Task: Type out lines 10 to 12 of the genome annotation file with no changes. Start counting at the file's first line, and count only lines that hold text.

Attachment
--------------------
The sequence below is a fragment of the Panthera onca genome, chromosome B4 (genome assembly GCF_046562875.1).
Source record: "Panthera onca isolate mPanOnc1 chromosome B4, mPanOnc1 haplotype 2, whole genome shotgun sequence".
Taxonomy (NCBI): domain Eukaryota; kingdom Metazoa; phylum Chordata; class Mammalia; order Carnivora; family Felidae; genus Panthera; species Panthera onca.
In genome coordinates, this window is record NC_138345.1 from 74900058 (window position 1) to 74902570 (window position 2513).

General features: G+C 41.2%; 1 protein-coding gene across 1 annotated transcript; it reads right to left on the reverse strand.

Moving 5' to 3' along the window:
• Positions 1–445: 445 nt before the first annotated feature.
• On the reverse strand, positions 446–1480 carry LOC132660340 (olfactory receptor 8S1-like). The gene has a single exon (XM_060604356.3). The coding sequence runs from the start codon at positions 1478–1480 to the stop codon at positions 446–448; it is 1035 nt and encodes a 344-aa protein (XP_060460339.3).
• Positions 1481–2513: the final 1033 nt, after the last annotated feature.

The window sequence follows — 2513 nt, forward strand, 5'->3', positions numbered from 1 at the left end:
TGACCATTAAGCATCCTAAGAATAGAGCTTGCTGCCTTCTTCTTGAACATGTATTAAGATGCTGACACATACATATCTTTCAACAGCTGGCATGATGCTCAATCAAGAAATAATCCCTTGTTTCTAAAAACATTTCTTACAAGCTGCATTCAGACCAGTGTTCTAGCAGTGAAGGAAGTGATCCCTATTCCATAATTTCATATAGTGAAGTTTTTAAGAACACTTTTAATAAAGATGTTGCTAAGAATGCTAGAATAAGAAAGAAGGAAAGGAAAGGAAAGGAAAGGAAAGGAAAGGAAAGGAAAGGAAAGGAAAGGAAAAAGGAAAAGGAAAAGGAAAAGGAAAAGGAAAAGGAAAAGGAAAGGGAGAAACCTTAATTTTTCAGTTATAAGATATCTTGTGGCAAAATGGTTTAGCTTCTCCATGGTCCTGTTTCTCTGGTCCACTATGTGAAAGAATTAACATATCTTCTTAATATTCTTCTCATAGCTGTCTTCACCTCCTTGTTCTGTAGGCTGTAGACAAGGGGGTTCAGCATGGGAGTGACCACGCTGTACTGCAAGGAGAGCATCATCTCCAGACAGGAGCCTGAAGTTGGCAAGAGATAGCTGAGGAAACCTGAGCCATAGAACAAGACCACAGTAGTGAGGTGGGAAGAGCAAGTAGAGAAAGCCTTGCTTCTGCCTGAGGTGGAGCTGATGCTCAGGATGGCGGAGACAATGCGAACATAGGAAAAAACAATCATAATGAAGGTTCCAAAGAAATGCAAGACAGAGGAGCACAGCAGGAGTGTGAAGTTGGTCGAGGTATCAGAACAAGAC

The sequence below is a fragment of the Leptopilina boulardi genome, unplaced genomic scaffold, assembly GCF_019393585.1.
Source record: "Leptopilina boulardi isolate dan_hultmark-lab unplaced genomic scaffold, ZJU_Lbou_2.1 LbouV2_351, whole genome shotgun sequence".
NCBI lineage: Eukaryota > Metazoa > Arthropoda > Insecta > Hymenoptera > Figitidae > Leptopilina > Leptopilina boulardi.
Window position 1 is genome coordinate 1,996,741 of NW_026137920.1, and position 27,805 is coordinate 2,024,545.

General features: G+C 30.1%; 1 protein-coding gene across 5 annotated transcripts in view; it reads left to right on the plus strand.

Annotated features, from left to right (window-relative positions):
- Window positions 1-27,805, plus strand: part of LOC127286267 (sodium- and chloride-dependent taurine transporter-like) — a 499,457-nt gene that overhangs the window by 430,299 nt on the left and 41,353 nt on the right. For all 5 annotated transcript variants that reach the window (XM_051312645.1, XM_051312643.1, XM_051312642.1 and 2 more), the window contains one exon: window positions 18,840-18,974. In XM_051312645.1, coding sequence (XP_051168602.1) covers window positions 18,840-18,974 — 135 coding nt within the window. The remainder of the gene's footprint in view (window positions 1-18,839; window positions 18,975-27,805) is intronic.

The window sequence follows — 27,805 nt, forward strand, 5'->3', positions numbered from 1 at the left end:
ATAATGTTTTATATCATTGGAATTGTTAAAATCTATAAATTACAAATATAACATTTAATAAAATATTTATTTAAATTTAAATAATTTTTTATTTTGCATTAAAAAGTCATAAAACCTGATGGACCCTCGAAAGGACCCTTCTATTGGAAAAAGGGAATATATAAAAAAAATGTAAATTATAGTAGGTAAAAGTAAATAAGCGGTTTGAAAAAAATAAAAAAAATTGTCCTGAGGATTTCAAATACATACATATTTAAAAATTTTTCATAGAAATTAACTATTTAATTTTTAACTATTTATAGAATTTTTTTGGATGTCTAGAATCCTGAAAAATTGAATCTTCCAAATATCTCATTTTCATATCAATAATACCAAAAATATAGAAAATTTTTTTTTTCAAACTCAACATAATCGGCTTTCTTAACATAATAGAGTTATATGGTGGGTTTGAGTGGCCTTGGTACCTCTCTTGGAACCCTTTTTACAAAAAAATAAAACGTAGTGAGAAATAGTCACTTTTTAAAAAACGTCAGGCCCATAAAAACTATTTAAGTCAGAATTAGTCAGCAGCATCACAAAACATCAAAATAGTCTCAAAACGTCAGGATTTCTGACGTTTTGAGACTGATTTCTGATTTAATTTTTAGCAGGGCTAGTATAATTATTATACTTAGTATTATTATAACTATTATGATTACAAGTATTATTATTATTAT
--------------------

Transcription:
The window sequence follows — 2513 nt, forward strand, 5'->3', positions numbered from 1 at the left end:
TGACCATTAAGCATCCTAAGAATAGAGCTTGCTGCCTTCTTCTTGAACATGTATTAAGATGCTGACACATACATATCTTTCAACAGCTGGCATGATGCTCAATCAAGAAATAATCCCTTGTTTCTAAAAACATTTCTTACAAGCTGCATTCAGACCAGTGTTCTAGCAGTGAAGGAAGTGATCCCTATTCCATAATTTCATATAGTGAAGTTTTTAAGAACACTTTTAATAAAGATGTTGCTAAGAATGCTAGAATAAGAAAGAAGGAAAGGAAAGGAAAGGAAAGGAAAGGAAAGGAAAGGAAAGGAAAGGAAAGGAAAAAGGAAAAGGAAAAGGAAAAGGAAAAGGAAAAGGAAAAGGAAAGGGAGAAACCTTAATTTTTCAGTTATAAGATATCTTGTGGCAAAATGGTTTAGCTTCTCCATGGTCCTGTTTCTCTGGTCCACTATGTGAAAGAATTAACATATCTTCTTAATATTCTTCTCATAGCTGTCTTCACCTCCTTGTTCTGTAGGCTGTAGACAAGGGGGTTCAGCATGGGAGTGACCACGCTGTACTGCAAGGAGAGCATCATCTCCAGACAGGAGCCTGAAGTTGGCAAGAGATAGCTGAGGAAACCTGAGCCATAGAACAAGACCACAGTAGTGAGGTGGGAAGAGCAAGTAGAGAAAGCCTTGCTTCTGCCTGAGGTGGAGCTGATGCTCAGGATGGCGGAGACAATGCGAACATAGGAAAAAACAATCATAATGAAGGTTCCAAAGAAATGCAAGACAGAGGAGCACAGCAGGAGTGTGAAGTTGGTCGAGGTATCAGAACAAGAC

The sequence below is a fragment of the Leptopilina boulardi genome, unplaced genomic scaffold, assembly GCF_019393585.1.